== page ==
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MOR is a Primitive Quendian root signifying "black, dark".[1][2][3]

[edit] Derivatives

[edit] Other versions

In the Etymologies appears the root MOR-, yielding Primitive Quendian mori ("black"). From this root derives such words as:[4]

  • Quenya: morna ("gloomy, sombre"); mordo ("shadow, obscurity, stain, smear, dimness")[5]

[edit] Examples

The element mor appears in a large number of compounds. Christopher Tolkien notes in the Etymologies that the entry MOR- is "extremely confused through changes and afterthought additions" and that it is not clear if "all the forms given were intended to stand".[4] It can therefore be hard to know if the element mor in a compound is supposed to consist of a certain derivative of MOR.

[edit] Inspiration

Based on manuscripts held at the Cushing Memorial Library and Archives collection, Madeline J. Keyser has suggested that Tolkien was inspired by a real-world word mora, which "seems to be of North (Scandinavian) and West Germanic origin — the Latin root is found in Modern English words such as murky, and in other Germanic words associated with darkness". A manuscript note appears to consist of the glosses mora "dark", moranya "darker", and moranta "darkest".[6]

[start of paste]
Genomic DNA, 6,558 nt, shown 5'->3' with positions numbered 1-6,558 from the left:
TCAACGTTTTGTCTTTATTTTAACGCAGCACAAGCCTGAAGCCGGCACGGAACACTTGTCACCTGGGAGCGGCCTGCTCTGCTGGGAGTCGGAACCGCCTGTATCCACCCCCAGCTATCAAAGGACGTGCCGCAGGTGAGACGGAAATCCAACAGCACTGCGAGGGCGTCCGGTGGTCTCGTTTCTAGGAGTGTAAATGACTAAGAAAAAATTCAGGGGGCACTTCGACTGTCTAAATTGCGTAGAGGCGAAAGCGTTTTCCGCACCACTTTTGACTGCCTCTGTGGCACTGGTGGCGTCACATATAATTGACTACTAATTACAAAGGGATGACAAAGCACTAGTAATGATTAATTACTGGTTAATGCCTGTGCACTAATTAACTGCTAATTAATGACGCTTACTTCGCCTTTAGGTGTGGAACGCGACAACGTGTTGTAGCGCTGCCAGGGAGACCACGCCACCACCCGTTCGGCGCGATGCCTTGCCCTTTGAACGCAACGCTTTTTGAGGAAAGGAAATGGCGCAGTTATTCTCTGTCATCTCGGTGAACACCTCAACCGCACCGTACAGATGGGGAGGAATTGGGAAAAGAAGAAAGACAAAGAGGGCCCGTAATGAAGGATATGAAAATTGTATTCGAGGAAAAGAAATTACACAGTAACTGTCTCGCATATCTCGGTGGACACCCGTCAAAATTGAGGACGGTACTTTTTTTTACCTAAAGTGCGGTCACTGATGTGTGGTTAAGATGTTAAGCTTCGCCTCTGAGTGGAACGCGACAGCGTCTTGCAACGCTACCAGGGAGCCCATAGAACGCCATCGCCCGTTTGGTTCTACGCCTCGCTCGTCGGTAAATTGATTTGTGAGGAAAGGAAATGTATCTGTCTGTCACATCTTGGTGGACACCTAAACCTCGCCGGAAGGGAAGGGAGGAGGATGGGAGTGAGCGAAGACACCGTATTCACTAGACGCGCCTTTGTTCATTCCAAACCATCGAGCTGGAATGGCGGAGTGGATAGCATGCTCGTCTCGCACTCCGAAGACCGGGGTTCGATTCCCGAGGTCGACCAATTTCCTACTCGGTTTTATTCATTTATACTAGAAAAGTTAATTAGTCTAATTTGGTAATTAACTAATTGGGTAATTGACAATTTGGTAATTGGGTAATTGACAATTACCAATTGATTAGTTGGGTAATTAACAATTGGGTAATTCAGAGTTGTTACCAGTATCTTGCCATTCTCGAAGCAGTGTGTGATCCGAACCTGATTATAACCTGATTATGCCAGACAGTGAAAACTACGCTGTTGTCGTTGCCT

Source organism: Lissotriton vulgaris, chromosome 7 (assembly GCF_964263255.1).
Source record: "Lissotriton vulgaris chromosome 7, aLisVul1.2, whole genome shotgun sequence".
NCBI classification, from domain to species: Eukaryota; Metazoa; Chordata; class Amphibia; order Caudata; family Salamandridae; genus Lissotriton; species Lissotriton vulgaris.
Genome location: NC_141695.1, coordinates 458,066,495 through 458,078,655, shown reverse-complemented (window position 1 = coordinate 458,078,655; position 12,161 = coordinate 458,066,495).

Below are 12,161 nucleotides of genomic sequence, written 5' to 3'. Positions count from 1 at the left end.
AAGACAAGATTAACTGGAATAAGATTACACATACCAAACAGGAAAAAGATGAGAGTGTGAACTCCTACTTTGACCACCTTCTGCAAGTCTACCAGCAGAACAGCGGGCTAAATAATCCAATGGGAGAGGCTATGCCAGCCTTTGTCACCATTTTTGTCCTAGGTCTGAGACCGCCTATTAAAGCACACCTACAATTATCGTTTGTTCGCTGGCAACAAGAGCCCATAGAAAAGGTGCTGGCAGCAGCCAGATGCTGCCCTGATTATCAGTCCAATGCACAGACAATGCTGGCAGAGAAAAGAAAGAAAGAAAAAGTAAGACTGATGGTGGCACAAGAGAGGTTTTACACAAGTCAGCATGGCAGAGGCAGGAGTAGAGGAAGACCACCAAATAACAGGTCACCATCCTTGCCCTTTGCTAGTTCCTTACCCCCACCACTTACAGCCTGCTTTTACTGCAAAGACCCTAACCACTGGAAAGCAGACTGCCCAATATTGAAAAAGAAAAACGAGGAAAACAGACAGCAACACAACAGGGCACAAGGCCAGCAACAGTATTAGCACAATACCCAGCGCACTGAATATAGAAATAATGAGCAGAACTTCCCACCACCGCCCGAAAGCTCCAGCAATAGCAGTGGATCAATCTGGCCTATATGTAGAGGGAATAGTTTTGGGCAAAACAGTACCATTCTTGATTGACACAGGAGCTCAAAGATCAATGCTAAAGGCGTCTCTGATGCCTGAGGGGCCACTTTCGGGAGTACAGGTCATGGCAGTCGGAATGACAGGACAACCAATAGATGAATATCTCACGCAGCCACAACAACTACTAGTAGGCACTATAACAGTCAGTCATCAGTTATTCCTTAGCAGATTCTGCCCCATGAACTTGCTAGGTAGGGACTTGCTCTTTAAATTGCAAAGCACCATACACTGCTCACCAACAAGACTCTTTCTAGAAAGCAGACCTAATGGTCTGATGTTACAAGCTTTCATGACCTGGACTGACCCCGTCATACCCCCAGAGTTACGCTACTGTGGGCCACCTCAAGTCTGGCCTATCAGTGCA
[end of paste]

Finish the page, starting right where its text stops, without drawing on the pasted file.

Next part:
[edit] References

  1. 1.0 1.1 1.2 1.3 1.4 1.5 1.6 1.7 1.8 J.R.R. Tolkien; Humphrey Carpenter, Christopher Tolkien (eds.), The Letters of J.R.R. Tolkien, Letter 297, (dated August 1967) (root appearing as "√MOR")
  2. 2.0 2.1 2.2 J.R.R. Tolkien, "Words, Phrases and Passages in Various Tongues in The Lord of the Rings", in Parma Eldalamberon XVII (edited by Christopher Gilson), pp. 73, 81 , 165 (root appearing as "√MOR-")
  3. 3.0 3.1 3.2 3.3 3.4 3.5 3.6 J.R.R. Tolkien, Christopher Tolkien (ed.), The Silmarillion, "Appendix: Elements in Quenya and Sindarin Names" (element appearing as "mor", signifying "dark")
  4. 4.0 4.1 J.R.R. Tolkien, Christopher Tolkien (ed.), The Lost Road and Other Writings, "Part Three: The Etymologies", pp. 373-4
  5. 5.0 5.1 J.R.R. Tolkien, "Addenda and Corrigenda to the Etymologies — Part One" (edited by Carl F. Hostetter and Patrick H. Wynne), in Vinyar Tengwar, Number 45, November 2003, p. 35
  6. Madeline J. Keyser, "Sixteen Philological Books and Notes from the Library of J.R.R. Tolkien" dated 30 December 2012, Tolkien Library (accessed 3 January 2013)